Hopefully any decision to get a new roof for your home is based strictly on upgrading the particular type of roof to add aesthetic value to your home or because you are being proactive and replacing your roof because it is old and has done its job and you are trying to thwart roof damage due to age. Try to shy away from needing to contact a roofing contractor because you have a leaking or damaged roof, because hasty decisions are made that way.
Replacing your roof is a rather costly venture, and, so before you take the plunge and embark on scoping out a roofing contractor in Orange County to get that job done, here are a few suggestions.
Word of mouth
Unless your roofing contractor is still in the biz and you found no fault with him, nor his work product, you will probably use his services again, or, why not check with family or friends for a referral? This is always the best way to go.
Vetting a roofing contractor
These days it is very easy to scope out a roofing contractor and/or his company. You need only have internet access to be able to locate roofing contractors or companies in the area.
Being an educated consumer involves just a few mouse clicks and knowing where to search on the internet. Luckily for you, most reputable roofers or roofing companies these days have websites where you can check out that contractor or companies’ credentials and areas of expertise. Here you can usually find out whether the contractor has a permanent office (with a permanent address and telephone number listing) and determine whether he has a regional or state license to do business. Often the roofer or company will be proud to offer references or photos of past customers’ projects. While this is good, you might want to ensure during your initial consult that these are valid customer names and these were actual roofing projects that were completed and that the website pictures are not merely stock photos. Your potential roofing contractor might even offer you contact information for past customers if you ask for it.
Once armed with a few contractors’ names and/or roofing companies, you can vet them by determining if they belong to credible roofing associations and if they have had any unfavorable comments filed with the Better Business Bureau.
At this point you will have surely whittled down your list of roofing contractor prospects to a handful, so now it is time for a telephone call to request a face-to-face consultation regarding your roof.
As stated above, a roof is a major purchase and thus you should ensure that you are pleased with the contractor going into the project, and, that there will not be any hidden surprises before the project’s completion.
Below is a list of suggested questions to ask a roofing contractor. Feel free to print them out and refer to them during the course of your initial meeting with the contractor. At the conclusion of your consult, if you are unsure about this contractor, do not hesitate to 1) go with your gut feeling; and 2) tell the contractor that you would like to have a little time to mull over the proposed contract and you will get back to him and/or the company. That will give you time to avoid making a hasty decision which you might regret later and/or to scope out other contractors.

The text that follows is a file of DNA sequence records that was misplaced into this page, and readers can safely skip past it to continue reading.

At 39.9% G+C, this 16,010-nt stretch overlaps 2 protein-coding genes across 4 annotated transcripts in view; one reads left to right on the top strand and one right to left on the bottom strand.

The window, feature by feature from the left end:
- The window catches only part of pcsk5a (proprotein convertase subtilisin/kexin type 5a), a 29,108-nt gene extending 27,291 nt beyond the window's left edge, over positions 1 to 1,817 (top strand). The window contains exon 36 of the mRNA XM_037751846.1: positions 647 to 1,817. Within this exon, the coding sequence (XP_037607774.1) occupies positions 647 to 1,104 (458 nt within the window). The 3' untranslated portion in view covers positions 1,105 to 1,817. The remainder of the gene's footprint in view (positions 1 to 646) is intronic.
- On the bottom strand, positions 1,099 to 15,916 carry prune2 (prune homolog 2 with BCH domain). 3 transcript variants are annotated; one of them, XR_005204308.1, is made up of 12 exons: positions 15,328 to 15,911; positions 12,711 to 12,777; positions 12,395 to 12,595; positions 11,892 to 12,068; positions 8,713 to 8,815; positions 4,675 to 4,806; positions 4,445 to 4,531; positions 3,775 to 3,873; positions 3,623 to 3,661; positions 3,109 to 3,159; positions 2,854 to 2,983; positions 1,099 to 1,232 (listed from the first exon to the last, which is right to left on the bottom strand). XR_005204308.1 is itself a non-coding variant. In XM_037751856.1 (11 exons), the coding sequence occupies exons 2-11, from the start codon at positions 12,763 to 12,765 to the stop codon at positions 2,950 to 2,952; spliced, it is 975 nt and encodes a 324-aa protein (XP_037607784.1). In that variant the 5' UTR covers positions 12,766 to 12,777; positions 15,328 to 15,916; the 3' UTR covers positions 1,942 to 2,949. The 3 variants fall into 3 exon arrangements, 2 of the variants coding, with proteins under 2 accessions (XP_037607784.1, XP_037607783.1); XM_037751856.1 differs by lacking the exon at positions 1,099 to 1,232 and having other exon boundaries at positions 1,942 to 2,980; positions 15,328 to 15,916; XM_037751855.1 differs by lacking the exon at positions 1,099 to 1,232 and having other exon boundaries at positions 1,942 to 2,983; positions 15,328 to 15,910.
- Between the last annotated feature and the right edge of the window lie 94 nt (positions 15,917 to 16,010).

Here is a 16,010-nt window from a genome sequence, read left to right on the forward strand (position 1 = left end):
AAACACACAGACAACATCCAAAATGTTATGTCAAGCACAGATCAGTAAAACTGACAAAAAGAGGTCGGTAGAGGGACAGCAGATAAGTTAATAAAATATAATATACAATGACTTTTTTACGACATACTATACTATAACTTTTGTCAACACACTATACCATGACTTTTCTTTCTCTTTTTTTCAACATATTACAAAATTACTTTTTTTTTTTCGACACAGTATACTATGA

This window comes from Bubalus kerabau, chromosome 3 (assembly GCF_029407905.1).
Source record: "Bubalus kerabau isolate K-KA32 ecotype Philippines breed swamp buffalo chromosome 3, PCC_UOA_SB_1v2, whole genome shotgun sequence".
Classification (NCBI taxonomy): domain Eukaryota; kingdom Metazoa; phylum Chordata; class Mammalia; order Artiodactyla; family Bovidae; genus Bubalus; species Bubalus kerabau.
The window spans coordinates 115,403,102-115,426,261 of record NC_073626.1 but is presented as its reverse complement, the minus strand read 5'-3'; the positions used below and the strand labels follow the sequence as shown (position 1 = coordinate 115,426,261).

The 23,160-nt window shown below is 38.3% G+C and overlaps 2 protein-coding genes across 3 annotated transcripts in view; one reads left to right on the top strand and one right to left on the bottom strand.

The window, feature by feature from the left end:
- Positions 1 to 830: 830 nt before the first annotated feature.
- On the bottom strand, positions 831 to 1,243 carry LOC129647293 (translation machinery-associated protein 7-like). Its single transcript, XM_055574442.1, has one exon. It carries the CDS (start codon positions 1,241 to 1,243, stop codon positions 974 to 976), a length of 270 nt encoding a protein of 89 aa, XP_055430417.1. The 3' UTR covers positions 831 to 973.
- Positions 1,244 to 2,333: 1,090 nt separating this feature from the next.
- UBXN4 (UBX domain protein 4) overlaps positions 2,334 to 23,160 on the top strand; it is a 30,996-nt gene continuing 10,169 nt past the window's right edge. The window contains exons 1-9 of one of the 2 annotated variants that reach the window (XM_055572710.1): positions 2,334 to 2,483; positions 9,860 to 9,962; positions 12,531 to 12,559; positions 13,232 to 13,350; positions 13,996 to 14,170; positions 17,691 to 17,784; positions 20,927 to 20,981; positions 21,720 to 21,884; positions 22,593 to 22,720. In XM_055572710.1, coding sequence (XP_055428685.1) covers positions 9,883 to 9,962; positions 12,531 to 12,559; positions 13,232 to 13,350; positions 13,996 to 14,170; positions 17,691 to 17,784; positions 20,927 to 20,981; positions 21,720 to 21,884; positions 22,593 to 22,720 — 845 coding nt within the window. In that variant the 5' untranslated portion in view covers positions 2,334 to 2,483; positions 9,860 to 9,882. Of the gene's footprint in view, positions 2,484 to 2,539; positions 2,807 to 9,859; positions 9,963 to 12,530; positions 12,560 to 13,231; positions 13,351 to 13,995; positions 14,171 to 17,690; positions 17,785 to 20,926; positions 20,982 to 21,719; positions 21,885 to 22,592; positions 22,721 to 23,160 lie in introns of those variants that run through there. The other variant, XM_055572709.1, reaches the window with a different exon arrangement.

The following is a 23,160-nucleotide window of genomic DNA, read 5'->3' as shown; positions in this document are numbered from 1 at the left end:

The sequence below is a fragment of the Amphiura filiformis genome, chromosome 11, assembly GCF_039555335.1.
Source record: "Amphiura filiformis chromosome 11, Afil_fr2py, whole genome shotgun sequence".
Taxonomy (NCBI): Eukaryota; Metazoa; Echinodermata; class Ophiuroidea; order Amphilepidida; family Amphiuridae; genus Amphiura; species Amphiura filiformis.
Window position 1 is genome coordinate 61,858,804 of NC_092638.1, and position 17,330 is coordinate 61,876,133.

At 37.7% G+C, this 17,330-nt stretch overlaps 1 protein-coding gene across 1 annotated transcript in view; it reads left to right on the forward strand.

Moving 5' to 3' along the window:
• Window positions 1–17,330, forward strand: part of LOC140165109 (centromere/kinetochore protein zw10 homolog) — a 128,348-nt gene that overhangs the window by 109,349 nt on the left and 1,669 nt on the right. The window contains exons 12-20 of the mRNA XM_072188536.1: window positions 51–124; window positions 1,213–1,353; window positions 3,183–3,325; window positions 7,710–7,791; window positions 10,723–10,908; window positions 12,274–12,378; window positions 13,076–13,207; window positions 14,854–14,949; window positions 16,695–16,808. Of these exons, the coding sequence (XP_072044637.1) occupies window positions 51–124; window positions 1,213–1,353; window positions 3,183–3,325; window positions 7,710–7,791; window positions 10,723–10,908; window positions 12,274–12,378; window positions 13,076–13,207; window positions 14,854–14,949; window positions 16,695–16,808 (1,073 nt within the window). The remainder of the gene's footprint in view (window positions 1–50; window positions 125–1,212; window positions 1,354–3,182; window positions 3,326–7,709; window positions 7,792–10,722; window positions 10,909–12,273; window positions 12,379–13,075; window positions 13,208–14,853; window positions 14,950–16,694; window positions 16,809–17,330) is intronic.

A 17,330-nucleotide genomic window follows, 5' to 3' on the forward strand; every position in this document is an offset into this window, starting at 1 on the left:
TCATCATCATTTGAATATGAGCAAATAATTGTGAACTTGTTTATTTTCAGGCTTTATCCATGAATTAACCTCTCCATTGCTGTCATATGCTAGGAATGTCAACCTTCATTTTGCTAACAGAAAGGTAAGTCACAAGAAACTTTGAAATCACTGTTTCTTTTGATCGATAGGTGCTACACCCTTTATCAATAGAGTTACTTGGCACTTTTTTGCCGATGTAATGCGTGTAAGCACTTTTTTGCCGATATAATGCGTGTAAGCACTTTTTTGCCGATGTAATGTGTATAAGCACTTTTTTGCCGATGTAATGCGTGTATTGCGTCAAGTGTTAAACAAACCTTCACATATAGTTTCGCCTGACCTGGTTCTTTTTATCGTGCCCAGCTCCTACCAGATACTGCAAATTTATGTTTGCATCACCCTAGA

Questions you might ask the roofing professional:
• Will I get a complete written proposal with a description of all work to be done?
• What are the payment procedures?
• When is the starting date?
• What is the estimated date of completion?
• How long is the warranty on the materials? (Preferably a minimum of 25 years.)
• How long is the warranty on the workmanship?
• Do you carry liability insurance and have proof of same?
• Do you carry workers compensation insurance and have proof of same?
• Who will be supervising the installation?
• Will there be someone on-site at all times with whom I may communicate with?
• What quality-control procedures do you follow regarding the roofing materials?
• How many workers will be required for this installation?
• This will be a brand-new roof, not a re-shingled job, correct?
• What is the cost of new plywood if you discover damaged wood or soft roof decking?
• How will you protect my landscaping?
• Will you use ladder stabilizers or standoffs to protect my gutters during my roof installation?
• Do you bring a container for refuse material? Where will you store this container during the installation so it does not damage my driveway or property?
• How will you protect this roofing job in the event of inclement weather?
• Will you haul my old roofing materials away?
• Will you be able to make necessary repairs in the future should they become necessary or do you participate in the roofing installation only?
• In the event of wind or storm damage to my shingles, to avoid mismatch issues, will I be able to purchase additional identical shingles at the time of the install, or do you carry them in stock all the time?
Don’t be in a hurry to sign on the dotted line
If your meeting regarding your roofing project went well, and, if time permits, give a thorough read to the contract for services regarding the roof, as well as the warranty. While sometimes it is admirable to shop around until you get the lowest price available, be advised that you do not want to scrimp on any type of quality workmanship on your big investment in favor of saving a few bucks, because most likely you will regret your hasty decision down the road.